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Similarities and differences in categorization behavior by Brazilian Portuguese and American English native speakers

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dc.creator MACÊDO Ana Cristina Pelosi Silva de
dc.date 1998
dc.date.accessioned 2013-05-30T11:41:33Z
dc.date.available 2013-05-30T11:41:33Z
dc.date.issued 2013-05-30
dc.identifier http://www.scielo.br/scielo.php?script=sci_arttext&pid=S0102-44501998000200009
dc.identifier http://www.doaj.org/doaj?func=openurl&genre=article&issn=01024450&date=1998&volume=14&issue=2&spage=467
dc.identifier.uri http://koha.mediu.edu.my:8181/jspui/handle/123456789/4758
dc.description The present paper presents a brief account of the nature and formation of categories. It also reports on some of the findings obtained by investigating the way native speakers of Brazilian Portuguese and American English organize their semantic categories. Eleven semantic categories taken from the Battig and Montague (1969) category response norms were used in the study. The way the Brazilians and the Americans behave, in ranking the various category members is statistically analyzed by assessing levels of agreement within and between groups. The results of the analysis indicate that, although, there exists some correspondence in the way the two groups behave in ranking and in describing functions and attributes associated with category members, culturally specific constraints also exist and these will influence ranking decisions. Additionally, subjects? performance suggests that categorization behaviors appear to be motivated by two broad approaches to category structure: a prototypical approach based on feature overlap and a schema-directed approach based on instantiations prompted by the individual?s world knowledge.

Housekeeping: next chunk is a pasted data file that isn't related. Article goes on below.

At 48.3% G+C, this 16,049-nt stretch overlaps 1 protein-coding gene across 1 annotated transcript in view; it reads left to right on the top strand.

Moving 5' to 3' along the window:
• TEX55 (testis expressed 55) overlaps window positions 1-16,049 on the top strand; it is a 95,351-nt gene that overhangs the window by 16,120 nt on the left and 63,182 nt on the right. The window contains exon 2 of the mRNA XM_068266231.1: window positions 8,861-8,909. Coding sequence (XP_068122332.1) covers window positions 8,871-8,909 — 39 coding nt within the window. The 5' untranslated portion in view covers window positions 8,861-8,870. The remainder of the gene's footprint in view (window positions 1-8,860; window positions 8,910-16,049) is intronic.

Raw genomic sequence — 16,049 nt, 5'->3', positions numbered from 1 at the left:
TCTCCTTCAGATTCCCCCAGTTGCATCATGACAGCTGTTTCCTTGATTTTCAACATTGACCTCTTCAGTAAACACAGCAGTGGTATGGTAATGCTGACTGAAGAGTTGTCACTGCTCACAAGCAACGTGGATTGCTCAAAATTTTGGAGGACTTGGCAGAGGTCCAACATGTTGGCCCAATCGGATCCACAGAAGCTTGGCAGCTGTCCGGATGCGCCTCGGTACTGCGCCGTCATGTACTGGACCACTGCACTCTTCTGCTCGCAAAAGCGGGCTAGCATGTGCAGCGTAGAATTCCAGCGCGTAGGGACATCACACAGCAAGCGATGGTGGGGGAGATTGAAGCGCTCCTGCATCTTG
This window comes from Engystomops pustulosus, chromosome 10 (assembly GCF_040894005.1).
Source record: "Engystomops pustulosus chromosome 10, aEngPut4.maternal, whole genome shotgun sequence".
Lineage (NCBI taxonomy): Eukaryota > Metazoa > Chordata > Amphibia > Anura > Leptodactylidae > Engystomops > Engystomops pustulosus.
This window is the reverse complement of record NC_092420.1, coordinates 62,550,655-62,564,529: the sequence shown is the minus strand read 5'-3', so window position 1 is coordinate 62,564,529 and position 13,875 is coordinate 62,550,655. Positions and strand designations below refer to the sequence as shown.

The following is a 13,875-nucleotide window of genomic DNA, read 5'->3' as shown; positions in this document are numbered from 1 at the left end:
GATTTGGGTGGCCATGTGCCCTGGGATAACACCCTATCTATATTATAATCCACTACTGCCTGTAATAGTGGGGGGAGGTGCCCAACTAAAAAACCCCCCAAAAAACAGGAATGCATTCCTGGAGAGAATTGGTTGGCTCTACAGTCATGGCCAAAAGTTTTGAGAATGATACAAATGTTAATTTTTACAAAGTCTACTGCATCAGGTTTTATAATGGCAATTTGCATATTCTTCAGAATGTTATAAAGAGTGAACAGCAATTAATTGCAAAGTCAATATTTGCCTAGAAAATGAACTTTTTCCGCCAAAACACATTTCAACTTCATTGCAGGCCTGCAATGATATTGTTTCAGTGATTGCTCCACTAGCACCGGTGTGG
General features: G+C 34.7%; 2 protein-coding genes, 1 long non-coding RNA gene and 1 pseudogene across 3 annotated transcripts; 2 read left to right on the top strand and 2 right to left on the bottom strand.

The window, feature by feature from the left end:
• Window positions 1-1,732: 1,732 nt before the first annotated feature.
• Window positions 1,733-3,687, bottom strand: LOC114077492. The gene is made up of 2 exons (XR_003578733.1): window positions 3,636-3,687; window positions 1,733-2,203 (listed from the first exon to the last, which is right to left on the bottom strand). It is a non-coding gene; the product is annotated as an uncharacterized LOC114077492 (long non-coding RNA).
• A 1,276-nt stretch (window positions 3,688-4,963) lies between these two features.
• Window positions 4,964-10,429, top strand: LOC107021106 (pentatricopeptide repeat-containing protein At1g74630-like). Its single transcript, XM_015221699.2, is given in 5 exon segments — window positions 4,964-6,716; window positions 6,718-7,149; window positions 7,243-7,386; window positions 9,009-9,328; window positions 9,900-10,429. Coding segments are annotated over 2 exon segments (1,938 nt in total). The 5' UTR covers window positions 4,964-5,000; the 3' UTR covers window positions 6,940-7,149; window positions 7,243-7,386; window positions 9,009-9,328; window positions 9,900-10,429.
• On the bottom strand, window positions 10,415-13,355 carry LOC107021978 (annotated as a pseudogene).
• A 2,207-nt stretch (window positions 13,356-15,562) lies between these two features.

dc.publisher Pontifícia Universidade Católica de São Paulo - PUC-SP
dc.source DELTA: Documentação de Estudos em Lingüística Teórica e Aplicada
dc.subject Categories
dc.subject Categorisation
dc.subject Exemplar
dc.subject Prototype
dc.subject Semantics
dc.title Similarities and differences in categorization behavior by Brazilian Portuguese and American English native speakers

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